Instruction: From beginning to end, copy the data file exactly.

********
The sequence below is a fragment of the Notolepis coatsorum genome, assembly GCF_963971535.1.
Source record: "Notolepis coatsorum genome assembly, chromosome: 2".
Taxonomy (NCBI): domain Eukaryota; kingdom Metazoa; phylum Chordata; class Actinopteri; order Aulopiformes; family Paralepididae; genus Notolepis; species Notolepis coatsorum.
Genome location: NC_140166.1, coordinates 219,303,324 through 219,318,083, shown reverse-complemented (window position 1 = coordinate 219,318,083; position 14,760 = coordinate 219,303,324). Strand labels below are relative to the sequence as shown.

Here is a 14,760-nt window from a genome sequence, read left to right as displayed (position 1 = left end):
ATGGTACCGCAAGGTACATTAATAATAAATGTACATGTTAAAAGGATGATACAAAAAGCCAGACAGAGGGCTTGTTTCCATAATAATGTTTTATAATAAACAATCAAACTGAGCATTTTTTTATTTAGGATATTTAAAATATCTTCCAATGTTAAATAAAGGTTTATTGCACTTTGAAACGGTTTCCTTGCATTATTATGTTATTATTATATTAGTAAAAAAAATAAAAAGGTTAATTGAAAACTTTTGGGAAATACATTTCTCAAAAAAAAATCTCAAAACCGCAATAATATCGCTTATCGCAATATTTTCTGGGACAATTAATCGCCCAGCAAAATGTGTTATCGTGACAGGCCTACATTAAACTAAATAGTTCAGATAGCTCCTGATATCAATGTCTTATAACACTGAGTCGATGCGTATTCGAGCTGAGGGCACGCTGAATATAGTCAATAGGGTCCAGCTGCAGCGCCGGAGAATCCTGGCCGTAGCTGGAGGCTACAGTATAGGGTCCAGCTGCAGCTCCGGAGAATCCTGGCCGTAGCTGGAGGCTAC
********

The sequence below is a fragment of the Notolepis coatsorum genome, assembly GCF_963971535.1.
Source record: "Notolepis coatsorum genome assembly, chromosome: 2".
Taxonomy (NCBI): domain Eukaryota; kingdom Metazoa; phylum Chordata; class Actinopteri; order Aulopiformes; family Paralepididae; genus Notolepis; species Notolepis coatsorum.
Genome location: NC_140166.1, coordinates 219,303,324 through 219,318,083, shown reverse-complemented (window position 1 = coordinate 219,318,083; position 14,760 = coordinate 219,303,324). Strand labels below are relative to the sequence as shown.

Here is a 14,760-nt window from a genome sequence, read left to right as displayed (position 1 = left end):
ATGGTACCGCAAGGTACATTAATAATAAATGTACATGTTAAAAGGATGATACAAAAAGCCAGACAGAGGGCTTGTTTCCATAATAATGTTTTATAATAAACAATCAAACTGAGCATTTTTTTATTTAGGATATTTAAAATATCTTCCAATGTTAAATAAAGGTTTATTGCACTTTGAAACGGTTTCCTTGCATTATTATGTTATTATTATATTAGTAAAAAAAATAAAAAGGTTAATTGAAAACTTTTGGGAAATACATTTCTCAAAAAAAAATCTCAAAACCGCAATAATATCGCTTATCGCAATATTTTCTGGGACAATTAATCGCCCAGCAAAATGTGTTATCGTGACAGGCCTACATTAAACTAAATAGTTCAGATAGCTCCTGATATCAATGTCTTATAACACTGAGTCGATGCGTATTCGAGCTGAGGGCACGCTGAATATAGTCAATAGGGTCCAGCTGCAGCGCCGGAGAATCCTGGCCGTAGCTGGAGGCTACAGTATAGGGTCCAGCTGCAGCTCCGGAGAATCCTGGCCGTAGCTGGAGGCTAC